When you talk about privacy in 2014, this needs to be at the top of the agenda. Push for shorter privacy policies written in clearly understood English. Anything really important should be in bold type and quite explicit. You should point out that judges are already pushing back against user-unfriendly privacy policies, and you can expect more of that.
Ask management, "Is our policy something we're proud of or ashamed of? If we're proud of it, why are we obscuring it with tiny type and legalese? If we're not proud of it, shouldn't we change it?" As things stand today, most privacy policies practically scream to customers and employees this message: "We have something nasty to hide here." And the truth is that most companies do have something to hide in those boilerplates. Make sure that your company doesn't. Or if it does, discuss it openly so that all senior executives understand the implications.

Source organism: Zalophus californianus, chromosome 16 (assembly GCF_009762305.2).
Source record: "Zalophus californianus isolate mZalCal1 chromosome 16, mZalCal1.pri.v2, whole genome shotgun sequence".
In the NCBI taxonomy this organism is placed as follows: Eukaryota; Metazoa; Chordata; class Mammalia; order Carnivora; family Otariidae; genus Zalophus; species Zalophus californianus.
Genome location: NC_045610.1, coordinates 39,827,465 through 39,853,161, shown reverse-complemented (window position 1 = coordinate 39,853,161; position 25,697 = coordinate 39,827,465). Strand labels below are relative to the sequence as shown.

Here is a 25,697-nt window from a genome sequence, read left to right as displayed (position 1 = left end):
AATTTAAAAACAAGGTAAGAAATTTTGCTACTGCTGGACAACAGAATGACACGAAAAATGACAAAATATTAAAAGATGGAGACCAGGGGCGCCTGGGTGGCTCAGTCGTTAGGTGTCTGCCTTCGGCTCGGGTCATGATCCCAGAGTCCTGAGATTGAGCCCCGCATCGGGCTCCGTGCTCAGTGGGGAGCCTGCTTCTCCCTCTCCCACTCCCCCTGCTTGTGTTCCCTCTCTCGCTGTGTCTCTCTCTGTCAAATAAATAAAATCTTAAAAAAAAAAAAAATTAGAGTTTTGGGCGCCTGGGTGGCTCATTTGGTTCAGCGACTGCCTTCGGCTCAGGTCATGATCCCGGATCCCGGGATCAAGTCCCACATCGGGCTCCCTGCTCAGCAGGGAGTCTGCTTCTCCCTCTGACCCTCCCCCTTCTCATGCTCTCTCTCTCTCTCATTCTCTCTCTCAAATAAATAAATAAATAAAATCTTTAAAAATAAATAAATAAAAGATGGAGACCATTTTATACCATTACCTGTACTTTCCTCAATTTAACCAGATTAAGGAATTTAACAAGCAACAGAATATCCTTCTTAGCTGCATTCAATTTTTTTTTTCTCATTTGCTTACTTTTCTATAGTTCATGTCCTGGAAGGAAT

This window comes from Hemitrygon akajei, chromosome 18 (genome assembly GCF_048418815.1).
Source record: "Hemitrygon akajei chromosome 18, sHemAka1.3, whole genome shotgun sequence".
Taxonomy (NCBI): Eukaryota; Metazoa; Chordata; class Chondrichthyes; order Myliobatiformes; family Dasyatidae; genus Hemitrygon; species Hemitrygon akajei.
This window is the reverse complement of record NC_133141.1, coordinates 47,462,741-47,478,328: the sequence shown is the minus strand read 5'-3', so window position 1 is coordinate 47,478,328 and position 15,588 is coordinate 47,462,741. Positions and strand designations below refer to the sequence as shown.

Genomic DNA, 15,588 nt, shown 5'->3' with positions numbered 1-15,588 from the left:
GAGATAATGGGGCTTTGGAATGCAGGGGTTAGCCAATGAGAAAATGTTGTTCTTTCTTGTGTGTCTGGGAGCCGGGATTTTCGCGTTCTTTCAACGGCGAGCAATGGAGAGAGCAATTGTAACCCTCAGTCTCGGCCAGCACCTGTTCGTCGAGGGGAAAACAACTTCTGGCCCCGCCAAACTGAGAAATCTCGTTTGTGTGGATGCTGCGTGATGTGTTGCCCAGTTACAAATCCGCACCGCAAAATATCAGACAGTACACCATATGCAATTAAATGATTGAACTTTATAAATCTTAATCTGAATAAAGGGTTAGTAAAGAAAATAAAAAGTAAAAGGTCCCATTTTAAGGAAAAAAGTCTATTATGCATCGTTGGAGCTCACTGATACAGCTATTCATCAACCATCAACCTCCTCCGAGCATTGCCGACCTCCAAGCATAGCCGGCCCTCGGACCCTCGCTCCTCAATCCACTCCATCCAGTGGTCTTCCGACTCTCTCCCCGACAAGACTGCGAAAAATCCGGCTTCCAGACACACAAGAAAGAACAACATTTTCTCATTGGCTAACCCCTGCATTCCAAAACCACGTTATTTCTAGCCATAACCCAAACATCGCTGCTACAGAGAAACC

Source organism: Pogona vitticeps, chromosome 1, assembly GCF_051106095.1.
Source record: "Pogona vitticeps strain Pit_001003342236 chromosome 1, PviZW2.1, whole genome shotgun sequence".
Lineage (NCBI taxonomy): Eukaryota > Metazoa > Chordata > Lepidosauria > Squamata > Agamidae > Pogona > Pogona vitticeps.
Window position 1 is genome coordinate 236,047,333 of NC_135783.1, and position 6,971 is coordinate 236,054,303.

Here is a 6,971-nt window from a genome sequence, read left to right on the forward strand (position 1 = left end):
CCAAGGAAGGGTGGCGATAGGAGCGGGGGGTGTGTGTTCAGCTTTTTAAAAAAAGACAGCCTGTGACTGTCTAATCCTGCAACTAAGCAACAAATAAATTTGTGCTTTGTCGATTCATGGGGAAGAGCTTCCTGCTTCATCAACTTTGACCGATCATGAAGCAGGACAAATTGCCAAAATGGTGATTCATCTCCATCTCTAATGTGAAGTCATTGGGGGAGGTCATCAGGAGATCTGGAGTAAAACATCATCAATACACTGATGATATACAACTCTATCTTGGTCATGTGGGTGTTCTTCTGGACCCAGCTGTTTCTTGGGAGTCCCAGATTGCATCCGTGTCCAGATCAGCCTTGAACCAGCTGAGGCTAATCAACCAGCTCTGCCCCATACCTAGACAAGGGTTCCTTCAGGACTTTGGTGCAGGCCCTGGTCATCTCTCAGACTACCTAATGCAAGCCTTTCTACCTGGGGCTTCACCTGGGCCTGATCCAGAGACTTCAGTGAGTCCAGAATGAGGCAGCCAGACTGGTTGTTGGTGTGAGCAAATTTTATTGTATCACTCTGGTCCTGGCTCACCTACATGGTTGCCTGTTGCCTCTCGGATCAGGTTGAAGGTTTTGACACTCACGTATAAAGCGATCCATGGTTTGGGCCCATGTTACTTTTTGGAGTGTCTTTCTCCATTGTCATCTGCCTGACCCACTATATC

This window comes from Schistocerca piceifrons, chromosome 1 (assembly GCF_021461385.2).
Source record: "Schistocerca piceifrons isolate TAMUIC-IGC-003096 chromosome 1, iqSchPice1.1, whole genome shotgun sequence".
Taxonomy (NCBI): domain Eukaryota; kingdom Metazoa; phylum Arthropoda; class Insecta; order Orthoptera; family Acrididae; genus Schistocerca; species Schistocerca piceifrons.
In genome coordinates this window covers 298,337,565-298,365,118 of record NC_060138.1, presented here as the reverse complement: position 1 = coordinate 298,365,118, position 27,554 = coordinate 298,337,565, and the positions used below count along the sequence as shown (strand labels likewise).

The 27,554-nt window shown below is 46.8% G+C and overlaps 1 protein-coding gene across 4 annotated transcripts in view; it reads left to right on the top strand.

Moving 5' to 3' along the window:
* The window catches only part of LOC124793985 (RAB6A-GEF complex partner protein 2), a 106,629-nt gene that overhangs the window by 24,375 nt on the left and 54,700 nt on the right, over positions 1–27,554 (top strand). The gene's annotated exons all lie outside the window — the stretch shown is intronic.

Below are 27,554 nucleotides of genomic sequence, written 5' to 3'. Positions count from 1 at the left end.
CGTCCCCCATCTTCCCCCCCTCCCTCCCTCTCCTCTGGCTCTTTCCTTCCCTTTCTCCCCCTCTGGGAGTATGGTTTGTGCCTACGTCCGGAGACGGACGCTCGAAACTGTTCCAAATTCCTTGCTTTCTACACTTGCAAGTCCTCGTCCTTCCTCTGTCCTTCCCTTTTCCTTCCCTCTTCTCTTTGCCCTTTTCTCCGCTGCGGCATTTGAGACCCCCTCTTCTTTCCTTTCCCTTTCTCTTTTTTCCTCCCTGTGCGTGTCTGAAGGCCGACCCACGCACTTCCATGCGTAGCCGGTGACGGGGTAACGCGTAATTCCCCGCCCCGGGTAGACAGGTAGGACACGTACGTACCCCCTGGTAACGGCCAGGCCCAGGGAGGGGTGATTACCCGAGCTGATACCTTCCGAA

Privacy policies are going to have to seen as core strategic documents in 2014. Anything less and you're going to find a lot more resistance than you've been used to. But there's also a positive reason to do a rethink: You stand to gain on rivals that pass up this chance for such strategic thinking.
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